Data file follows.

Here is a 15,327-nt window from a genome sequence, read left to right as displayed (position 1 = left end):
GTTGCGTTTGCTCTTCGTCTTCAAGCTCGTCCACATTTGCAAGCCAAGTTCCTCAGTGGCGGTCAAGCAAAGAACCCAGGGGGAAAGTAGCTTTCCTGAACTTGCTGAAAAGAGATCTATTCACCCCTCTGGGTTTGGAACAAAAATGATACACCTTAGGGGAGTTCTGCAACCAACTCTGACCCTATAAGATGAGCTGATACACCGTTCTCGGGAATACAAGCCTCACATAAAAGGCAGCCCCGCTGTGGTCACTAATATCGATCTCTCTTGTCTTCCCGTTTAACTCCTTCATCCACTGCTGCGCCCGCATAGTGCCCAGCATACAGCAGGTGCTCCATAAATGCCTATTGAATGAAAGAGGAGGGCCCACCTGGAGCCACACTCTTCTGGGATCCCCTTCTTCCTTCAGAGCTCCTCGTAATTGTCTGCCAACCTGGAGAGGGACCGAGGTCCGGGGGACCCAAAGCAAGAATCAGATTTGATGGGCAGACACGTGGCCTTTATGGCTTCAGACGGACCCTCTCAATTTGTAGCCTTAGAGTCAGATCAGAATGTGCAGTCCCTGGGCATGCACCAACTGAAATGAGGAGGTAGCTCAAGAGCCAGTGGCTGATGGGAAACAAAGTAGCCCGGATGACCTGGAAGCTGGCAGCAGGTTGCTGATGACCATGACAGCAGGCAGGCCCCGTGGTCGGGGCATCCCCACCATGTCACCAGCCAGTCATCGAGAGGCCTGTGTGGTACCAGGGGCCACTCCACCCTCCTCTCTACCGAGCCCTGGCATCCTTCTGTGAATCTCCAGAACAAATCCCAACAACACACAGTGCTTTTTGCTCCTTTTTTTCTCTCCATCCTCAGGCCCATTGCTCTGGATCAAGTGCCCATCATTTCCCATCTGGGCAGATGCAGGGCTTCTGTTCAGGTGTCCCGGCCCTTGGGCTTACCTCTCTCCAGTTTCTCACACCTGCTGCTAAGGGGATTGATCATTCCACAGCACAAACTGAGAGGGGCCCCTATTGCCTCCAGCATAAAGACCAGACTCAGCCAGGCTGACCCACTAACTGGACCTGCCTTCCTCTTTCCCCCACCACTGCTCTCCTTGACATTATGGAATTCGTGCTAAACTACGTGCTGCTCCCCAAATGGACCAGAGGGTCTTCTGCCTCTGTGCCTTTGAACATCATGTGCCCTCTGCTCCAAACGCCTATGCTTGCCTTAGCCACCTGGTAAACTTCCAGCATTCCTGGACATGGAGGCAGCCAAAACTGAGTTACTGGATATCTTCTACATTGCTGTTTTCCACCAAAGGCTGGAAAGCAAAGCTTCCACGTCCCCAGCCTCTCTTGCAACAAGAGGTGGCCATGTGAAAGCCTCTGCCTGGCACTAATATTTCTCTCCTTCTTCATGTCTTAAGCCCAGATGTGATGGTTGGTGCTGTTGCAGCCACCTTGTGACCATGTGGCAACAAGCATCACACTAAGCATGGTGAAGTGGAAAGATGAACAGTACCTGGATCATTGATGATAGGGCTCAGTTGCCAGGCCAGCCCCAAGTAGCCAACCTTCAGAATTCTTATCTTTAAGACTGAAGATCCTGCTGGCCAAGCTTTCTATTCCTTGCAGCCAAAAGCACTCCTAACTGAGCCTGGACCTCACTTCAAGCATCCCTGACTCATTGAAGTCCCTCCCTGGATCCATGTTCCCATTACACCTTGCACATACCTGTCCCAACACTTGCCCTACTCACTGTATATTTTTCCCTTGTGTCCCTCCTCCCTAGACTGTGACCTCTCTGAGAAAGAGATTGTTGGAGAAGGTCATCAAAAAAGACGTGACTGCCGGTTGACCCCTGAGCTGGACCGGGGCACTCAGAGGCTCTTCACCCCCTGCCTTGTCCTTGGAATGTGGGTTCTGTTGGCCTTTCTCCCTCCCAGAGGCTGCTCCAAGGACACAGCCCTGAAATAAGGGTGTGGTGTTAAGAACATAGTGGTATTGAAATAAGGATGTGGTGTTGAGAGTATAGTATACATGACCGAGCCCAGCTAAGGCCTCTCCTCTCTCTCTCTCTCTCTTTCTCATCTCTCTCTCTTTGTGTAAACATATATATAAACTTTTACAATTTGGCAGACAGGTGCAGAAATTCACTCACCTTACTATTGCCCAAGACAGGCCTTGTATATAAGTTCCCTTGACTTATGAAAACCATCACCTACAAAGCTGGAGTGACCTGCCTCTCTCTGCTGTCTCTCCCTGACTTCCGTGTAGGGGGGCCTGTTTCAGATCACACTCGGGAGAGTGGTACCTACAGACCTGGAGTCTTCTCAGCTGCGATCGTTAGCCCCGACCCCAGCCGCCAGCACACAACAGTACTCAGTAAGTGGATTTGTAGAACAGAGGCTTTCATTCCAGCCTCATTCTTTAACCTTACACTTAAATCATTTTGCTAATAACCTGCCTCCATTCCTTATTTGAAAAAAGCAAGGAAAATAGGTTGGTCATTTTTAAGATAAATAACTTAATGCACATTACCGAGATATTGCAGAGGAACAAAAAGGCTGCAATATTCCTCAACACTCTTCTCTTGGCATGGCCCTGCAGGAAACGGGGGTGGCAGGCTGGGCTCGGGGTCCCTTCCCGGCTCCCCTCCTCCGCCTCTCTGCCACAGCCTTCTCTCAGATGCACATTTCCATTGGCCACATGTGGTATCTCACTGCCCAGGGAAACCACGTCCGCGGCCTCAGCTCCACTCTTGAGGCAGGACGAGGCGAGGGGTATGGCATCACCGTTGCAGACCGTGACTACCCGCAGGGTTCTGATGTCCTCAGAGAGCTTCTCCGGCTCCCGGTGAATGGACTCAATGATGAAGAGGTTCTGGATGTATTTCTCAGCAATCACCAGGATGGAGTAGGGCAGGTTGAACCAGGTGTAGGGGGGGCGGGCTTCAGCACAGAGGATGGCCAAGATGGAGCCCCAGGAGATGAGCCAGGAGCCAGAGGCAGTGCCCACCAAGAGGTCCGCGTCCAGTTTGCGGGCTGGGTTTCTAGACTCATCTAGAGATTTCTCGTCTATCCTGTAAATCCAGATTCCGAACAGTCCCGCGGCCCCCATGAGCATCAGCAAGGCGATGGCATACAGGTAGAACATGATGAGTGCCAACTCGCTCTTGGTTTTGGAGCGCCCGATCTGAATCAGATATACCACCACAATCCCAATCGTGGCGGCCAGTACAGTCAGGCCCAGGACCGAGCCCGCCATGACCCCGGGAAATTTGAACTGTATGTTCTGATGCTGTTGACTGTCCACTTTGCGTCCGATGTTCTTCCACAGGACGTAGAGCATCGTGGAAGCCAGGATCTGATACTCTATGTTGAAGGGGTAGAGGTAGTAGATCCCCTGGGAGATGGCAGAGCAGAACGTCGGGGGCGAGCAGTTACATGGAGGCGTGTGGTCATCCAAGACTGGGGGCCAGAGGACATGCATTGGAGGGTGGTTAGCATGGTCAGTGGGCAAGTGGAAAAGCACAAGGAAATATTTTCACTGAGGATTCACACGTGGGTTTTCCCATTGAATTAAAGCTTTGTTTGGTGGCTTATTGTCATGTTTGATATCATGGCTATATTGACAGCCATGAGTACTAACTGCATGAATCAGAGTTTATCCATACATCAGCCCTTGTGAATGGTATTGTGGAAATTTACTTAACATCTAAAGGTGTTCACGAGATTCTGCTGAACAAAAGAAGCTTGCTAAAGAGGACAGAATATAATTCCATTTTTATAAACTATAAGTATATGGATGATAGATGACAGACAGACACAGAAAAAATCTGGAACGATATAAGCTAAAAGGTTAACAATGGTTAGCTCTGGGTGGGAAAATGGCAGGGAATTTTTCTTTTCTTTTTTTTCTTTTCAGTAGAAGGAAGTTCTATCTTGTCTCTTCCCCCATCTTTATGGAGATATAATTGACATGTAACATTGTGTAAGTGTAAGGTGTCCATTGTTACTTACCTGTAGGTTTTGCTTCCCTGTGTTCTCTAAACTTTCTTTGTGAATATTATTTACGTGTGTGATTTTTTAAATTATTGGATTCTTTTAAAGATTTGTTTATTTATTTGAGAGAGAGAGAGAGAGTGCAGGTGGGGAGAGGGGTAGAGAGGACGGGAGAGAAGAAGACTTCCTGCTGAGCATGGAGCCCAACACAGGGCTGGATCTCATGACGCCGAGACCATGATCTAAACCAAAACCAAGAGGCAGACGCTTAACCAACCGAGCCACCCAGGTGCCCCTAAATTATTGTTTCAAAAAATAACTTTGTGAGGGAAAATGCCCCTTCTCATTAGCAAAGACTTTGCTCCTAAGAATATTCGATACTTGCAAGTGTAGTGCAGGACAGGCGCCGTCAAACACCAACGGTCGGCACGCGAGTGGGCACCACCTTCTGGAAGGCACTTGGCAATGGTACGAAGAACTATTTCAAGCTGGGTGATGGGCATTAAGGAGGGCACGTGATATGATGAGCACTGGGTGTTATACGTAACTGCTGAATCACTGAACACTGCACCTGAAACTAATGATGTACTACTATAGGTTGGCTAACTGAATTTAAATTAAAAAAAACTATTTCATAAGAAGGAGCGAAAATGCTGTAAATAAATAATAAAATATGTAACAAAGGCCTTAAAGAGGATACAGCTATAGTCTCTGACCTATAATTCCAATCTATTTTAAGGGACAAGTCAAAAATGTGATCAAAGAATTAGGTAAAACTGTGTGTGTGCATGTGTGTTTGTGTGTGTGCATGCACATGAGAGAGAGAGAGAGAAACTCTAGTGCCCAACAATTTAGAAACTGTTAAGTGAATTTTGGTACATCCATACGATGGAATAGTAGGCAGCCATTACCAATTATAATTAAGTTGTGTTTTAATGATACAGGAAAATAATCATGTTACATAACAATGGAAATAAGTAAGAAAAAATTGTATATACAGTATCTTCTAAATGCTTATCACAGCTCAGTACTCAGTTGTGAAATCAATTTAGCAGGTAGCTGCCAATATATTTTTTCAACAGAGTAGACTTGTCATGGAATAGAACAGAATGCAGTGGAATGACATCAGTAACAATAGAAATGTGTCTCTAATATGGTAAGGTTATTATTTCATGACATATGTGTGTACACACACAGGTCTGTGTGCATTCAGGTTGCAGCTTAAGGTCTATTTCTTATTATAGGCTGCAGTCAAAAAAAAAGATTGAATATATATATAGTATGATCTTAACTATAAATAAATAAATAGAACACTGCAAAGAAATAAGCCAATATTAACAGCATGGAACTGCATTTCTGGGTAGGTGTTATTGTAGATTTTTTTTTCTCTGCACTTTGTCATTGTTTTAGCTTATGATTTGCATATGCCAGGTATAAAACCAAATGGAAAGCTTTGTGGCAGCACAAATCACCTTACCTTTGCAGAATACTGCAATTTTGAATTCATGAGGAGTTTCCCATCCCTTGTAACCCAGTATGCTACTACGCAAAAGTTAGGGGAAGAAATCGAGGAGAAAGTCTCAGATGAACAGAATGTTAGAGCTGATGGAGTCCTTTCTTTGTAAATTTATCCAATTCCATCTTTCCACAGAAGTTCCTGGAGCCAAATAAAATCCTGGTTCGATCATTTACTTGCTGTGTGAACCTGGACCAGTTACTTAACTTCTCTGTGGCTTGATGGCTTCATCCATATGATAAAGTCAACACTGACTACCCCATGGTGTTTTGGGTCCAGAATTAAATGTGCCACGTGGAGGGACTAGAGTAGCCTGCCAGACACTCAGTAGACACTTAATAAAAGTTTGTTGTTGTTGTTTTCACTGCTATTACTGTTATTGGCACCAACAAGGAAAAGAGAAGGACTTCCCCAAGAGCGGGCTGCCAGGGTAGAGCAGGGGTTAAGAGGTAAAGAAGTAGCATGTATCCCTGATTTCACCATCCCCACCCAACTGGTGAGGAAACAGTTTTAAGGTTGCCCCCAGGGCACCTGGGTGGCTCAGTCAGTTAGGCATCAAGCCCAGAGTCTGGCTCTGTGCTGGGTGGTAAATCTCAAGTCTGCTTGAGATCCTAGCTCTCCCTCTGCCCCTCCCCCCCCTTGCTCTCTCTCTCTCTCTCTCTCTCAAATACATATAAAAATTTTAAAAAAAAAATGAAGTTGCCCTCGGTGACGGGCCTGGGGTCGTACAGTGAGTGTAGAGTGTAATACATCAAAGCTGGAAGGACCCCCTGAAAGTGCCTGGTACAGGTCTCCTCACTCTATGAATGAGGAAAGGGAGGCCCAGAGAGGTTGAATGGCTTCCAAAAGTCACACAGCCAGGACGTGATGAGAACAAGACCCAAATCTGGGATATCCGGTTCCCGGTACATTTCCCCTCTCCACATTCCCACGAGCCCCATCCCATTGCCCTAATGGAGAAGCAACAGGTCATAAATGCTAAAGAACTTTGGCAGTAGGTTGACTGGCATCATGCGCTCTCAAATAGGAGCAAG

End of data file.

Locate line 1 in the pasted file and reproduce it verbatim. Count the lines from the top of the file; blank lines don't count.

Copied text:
Here is a 15,327-nt window from a genome sequence, read left to right as displayed (position 1 = left end):